Medical school to present physician workforce study results at summit

Physician Workforce Summit 2 will take place on Saturday, April 14

University of Hawaiʻi at Mānoa
Tina M. Shelton, (808) 554-2586
Director of Communications, Office of Dean of Medicine
Posted: Apr 12, 2012

The Class of 2015 at last summer's White Coat admission ceremony.
The Class of 2015 at last summer's White Coat admission ceremony.
Dr. Kelley Withy, UH Mānoa John A. Burns School of Medicine professor, will present the latest figures from the Physician Workforce Study at the Physician Workforce Summit 2: “Implementing Patient Centered Medical Home” on Saturday, April 14, from 8:45 a.m.-4:30 p.m. at the Sheraton Waikīkī Moloka`i Ballroom.
To see results of the 2010 physician workforce study, see:
The 2009 Hawai`i State Legislature created the study to assess the number of licensed physicians in Hawai`i who are currently treating patients and to estimate the future needs statewide for physicians based on Hawai`i’s population and the availability of practitioners in certain medical specialties areas (i.e., cardiology, etc.)
The assessment, led by the John A. Burns School of Medicine (JABSOM), is funded by a $60 fee imposed on MD licenses (licenses are renewed every two years). The fee is currently scheduled to expire this summer.
More than 250 Hawai`i physicians have registered to attend the second Physician Workforce Summit; at least one-fourth of them practice medicine in the critical shortage areas of the neighbor islands or rural O`ahu. Sixty-five percent of Hawai`i’s physicians are in solo practice or work in groups of five or less.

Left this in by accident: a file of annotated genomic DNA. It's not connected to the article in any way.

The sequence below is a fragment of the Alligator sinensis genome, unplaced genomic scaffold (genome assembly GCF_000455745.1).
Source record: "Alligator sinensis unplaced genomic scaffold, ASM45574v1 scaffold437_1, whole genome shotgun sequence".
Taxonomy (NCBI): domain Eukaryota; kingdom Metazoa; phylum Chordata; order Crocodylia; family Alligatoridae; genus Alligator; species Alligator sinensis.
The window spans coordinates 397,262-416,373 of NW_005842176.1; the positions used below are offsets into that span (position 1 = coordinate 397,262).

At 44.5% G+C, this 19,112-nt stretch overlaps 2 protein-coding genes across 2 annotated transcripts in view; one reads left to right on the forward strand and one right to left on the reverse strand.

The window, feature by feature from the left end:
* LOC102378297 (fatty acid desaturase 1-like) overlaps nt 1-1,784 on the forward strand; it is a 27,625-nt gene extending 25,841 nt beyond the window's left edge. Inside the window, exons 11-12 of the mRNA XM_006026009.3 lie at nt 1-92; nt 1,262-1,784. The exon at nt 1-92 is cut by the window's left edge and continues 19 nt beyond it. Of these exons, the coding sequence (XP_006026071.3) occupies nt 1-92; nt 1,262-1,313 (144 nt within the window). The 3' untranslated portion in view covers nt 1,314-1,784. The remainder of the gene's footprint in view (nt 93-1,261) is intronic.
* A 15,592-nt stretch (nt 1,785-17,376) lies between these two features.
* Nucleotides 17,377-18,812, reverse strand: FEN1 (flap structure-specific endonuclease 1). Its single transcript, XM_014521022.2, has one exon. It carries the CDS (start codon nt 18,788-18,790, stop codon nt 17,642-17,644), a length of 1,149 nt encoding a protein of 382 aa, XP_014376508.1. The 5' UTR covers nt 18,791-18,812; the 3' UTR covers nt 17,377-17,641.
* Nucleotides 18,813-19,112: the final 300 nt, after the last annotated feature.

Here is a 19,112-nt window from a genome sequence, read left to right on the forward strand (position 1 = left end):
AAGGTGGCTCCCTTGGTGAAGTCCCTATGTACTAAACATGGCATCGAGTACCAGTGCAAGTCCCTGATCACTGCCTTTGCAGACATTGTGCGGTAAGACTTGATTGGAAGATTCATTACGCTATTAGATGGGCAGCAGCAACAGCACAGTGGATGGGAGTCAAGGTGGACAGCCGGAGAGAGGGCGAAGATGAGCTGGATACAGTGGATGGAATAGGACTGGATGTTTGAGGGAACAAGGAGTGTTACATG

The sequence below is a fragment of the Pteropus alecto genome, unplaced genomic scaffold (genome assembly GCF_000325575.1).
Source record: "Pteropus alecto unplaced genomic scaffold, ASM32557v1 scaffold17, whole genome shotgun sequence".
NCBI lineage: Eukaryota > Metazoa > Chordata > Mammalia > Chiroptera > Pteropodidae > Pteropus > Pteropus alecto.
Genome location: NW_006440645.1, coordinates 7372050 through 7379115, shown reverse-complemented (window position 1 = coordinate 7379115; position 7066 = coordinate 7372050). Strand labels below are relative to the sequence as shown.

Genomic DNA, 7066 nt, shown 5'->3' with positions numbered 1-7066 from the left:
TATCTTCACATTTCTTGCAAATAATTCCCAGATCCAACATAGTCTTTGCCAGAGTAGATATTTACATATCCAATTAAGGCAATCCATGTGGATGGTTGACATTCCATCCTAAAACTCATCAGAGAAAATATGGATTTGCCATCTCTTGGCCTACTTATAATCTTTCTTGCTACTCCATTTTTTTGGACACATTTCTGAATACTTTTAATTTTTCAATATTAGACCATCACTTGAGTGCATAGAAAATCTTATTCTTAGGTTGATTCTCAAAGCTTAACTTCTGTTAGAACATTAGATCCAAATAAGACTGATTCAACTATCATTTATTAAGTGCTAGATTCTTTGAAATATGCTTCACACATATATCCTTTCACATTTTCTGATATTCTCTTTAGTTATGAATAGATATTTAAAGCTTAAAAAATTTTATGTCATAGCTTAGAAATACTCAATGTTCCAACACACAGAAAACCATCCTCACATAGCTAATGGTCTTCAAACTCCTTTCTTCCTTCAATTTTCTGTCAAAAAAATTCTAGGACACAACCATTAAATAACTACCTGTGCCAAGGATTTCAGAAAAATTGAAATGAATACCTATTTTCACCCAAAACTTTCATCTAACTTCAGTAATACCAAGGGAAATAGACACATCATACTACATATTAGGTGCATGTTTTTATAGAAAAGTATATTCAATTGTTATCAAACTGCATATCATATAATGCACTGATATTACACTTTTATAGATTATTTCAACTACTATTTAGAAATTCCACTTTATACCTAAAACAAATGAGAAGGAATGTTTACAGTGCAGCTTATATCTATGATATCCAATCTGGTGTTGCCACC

The summit is a working session for which physicians will receive continuing medical education credit. The educational focus is the patient centered medical home, a concept (coined in the 1980s by Honolulu pediatrician and JABSOM faculty member Dr. Calvin Sia) that has taken hold in many communities nationwide. The medical home is one location, usually a primary care provider’s office, where a patients’ medical history is held, and where a team works to address both the immediate health care needs of patients (including the scheduling of specialty appointments) and disease prevention, coordinating for example, screening tests like mammograms and keeping track of a patient’s care. The concept is popular because it reduces the number of costly emergency room visits, eliminates duplication of medical tests and promotes wellness.
However, implementing a medical home can be a costly investment for a doctor. (For example, launching an electronic medical record system at a practice can cost $50,000.) The summit will advise MDs about resources available to them to help.
“We are trying to let the doctors know about all the resources available to them so they can afford to make changes that make a big difference to their patients,” said Dr. Withy.

For more information, visit: